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B.C. Interior residents say province’s caribou protection plans will lead to forestry job losses

WATCH: B.C. and the federal government are moving to expand restrictions to protect the province's dwindling caribou population. But as Keith Baldrey reports, those in the Peace region say the plan will lead to a major loss of forestry jobs.

The B.C. government’s efforts to protect the province’s dwindling caribou population is taking pushback from people in the Interior, who say the plan will lead to job losses in the forestry sector.

The province announced in March that it had reached two draft agreements with the federal government and two First Nations that would establish additional protected areas for the endangered species and other measures meant to protect the animals from wolf attacks.

Residents say one of those measures would see a significant reduction in the annual allowable cut of timber in the Peace River region, in order to thwart wolf movements via logging roads.

READ MORE: B.C. reaches deals to protect caribou that could render wildlife killing contests unnecessary

That, they said, would lead to major job losses in the forestry sector — an industry the province recently announced plans to bolster.

“By the government’s own estimates, we’re hearing job losses in the 500 range,” said Chetwynd city Coun. Clay Bassendowski, who delivered a petition of 35,000 signatures along with other civic leaders from the region.

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“Near as I can figure, that’s probably pushing half of the jobs in my community that will be gone.”

Central caribou have declined from a population of about 800 animals in the early 2000s to about 220, the provincial government said.

WATCH: (Aired March 10) Paul Johnson reports on the rise of wildlife killing contests in the Interior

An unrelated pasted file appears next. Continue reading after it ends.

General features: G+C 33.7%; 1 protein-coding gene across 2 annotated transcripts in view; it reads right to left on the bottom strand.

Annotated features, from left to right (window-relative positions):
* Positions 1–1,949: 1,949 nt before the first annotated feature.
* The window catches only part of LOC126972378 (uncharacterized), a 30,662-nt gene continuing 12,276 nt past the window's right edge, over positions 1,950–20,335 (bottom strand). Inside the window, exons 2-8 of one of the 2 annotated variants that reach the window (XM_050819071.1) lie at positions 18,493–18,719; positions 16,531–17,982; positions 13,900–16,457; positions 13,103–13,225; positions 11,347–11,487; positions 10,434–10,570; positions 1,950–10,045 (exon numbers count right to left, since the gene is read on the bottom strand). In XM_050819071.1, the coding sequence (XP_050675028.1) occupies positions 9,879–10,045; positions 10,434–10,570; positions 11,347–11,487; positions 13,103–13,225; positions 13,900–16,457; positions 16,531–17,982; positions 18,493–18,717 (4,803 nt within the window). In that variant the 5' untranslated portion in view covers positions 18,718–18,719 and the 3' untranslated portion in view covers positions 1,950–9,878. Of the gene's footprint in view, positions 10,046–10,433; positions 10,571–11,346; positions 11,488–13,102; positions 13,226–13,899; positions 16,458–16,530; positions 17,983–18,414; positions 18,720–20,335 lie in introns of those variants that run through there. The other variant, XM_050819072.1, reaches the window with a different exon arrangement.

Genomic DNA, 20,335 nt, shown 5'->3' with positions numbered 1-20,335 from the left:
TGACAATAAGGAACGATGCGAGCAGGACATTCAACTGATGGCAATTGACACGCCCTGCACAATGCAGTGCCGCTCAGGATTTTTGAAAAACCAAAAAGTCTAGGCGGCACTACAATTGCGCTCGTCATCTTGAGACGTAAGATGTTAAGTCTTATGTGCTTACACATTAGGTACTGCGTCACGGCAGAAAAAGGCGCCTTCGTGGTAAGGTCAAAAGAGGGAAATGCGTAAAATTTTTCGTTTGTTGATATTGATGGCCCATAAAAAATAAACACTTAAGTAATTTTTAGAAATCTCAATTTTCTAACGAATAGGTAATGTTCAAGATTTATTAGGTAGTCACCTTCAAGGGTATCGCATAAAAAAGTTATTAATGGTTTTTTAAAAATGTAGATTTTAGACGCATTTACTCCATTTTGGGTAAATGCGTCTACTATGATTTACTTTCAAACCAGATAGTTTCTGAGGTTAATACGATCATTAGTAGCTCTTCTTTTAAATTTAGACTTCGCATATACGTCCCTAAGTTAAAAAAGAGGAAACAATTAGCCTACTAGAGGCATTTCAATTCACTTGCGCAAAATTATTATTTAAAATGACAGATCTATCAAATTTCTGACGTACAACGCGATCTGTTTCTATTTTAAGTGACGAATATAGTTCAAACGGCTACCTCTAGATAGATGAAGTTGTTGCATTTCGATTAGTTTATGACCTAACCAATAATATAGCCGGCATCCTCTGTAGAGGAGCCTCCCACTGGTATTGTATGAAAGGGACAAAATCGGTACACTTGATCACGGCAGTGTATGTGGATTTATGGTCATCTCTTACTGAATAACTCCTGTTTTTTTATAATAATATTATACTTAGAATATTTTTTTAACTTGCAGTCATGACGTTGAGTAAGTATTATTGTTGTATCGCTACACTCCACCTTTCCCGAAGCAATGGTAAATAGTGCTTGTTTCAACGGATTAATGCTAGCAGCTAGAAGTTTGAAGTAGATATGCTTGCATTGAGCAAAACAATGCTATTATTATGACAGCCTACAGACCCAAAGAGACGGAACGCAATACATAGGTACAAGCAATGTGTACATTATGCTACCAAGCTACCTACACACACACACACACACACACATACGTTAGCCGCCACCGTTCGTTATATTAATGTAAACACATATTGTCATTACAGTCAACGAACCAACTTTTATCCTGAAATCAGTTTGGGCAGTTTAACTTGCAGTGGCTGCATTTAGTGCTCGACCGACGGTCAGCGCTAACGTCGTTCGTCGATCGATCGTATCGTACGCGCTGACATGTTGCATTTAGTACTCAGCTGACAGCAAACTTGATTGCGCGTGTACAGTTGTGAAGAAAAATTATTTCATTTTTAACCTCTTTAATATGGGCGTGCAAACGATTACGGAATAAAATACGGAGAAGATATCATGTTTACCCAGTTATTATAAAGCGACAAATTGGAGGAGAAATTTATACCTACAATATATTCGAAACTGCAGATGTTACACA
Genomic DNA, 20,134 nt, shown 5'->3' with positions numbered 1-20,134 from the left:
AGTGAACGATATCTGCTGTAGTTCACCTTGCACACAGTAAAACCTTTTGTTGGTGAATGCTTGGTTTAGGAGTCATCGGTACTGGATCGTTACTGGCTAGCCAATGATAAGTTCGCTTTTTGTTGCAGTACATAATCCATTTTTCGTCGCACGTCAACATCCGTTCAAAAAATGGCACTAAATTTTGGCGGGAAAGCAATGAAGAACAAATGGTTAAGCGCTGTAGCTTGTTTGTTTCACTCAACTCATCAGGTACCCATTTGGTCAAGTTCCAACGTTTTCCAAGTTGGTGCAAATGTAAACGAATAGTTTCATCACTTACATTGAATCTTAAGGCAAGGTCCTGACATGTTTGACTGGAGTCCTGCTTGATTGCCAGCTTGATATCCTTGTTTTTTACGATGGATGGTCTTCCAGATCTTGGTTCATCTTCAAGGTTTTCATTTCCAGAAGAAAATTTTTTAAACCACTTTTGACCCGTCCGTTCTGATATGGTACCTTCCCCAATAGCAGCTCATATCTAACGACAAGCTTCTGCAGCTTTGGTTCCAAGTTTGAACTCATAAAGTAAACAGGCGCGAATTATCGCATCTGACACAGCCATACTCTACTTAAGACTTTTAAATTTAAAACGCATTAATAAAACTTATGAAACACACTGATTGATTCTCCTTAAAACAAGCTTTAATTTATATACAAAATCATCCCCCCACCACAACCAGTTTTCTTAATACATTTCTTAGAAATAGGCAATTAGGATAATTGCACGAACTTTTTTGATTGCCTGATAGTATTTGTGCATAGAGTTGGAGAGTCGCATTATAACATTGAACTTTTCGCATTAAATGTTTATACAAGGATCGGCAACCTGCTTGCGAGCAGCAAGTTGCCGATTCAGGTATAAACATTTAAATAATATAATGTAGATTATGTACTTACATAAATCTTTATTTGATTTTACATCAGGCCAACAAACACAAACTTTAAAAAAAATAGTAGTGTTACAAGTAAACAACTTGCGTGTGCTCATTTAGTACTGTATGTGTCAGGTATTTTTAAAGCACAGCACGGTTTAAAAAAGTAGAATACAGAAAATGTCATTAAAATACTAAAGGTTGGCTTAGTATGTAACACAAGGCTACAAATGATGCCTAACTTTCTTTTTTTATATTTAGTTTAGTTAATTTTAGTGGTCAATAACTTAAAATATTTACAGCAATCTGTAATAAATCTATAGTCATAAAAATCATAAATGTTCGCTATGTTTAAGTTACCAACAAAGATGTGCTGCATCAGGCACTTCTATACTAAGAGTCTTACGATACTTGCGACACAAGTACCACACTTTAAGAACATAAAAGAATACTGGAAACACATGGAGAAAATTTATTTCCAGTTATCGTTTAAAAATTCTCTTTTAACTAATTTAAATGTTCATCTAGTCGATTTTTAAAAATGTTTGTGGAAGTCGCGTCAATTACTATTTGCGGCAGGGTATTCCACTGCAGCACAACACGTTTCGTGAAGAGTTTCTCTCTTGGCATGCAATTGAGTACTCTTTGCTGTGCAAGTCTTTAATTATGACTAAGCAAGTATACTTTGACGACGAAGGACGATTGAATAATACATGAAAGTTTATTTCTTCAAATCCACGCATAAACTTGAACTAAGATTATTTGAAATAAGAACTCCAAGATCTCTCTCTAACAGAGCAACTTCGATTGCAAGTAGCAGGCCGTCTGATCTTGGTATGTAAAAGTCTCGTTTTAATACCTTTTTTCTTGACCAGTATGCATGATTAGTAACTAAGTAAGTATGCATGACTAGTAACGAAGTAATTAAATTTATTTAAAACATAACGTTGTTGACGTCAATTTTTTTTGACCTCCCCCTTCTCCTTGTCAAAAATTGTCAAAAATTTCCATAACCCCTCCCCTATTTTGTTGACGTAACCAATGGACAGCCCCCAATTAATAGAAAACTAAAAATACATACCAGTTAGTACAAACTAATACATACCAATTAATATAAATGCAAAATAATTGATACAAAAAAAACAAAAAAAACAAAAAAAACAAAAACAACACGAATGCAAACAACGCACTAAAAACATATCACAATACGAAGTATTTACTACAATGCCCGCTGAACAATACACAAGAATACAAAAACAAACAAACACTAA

Outrage over controversial ‘wolf-whacking’ contests
Outrage over controversial ‘wolf-whacking’ contests

The decline has been attributed in part to the rise in predator attacks as caribou, who have been driven from their natural habitat, encroach on the territory of wolves.

The previous Liberal government largely relied on predator culls to address the issue. Those culls were met with outcry from environmentalists and international celebrities.

The draft agreements also support predator culls.

Liberal MLA for Peace River South Mike Bernier, who helped deliver the petition on behalf of his constituents, said the NDP is ignoring the province’s rural areas.

“This is the first nail in the coffin for rural B.C. under this government,” Bernier said. “If they shut down this area, they will continue looking at other areas of the province.”

At the time that the agreements were announced, Minister of Forests, Lands, Natural Resources and Rural Development Doug Donaldson admitted that some industries might be affected, but assured the governments would work to ensure the effects are limited.

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Members of the provincial and federal governments have been making the rounds across the region this month to engage the public on the agreements, which have not yet been finalized. The public can also voice their opinions online until April 26.

But Kathleen Connolly, a member of Concerned Citizens for Caribou Recovery, said the plan feels forced and rushed.

READ MORE: B.C. hunting community shoots back at calls to end wildlife killing contests

“They’re shoving something down our throat that we don’t think is fundamentally correct,” she said, adding Victoria is out of touch with the region’s concerns.

“I don’t think it’s political. I think it’s ignorance.”

The issue made its way into Wednesday’s question period, with the Liberals echoing Bernier’s comments that the NDP isn’t listening to people in the Interior.

But Donaldson and the premier said the federal government’s finding last May that the caribou were on the verge of extinction means the province needs to move quickly after years of inaction.

READ MORE: B.C. Interior hunting groups under fire for ‘wolf-whacking’ contests

If the province didn’t strike the draft agreements, then “the federal government would unilaterally impose an order based on habitat only that would be catastrophic to workers, catastrophic to communities, and could result in billions of dollars in economic losses in B.C.,” Donaldson argued.

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The province also argued that it’s working to protect the forestry industry in the Interior, pointing to last week’s commitment to use more wood engineered locally on major infrastructure projects.

Those plans also look to maintain jobs in the region and increase value-added production from the reduced wood supply.

—With files from Keith Baldrey

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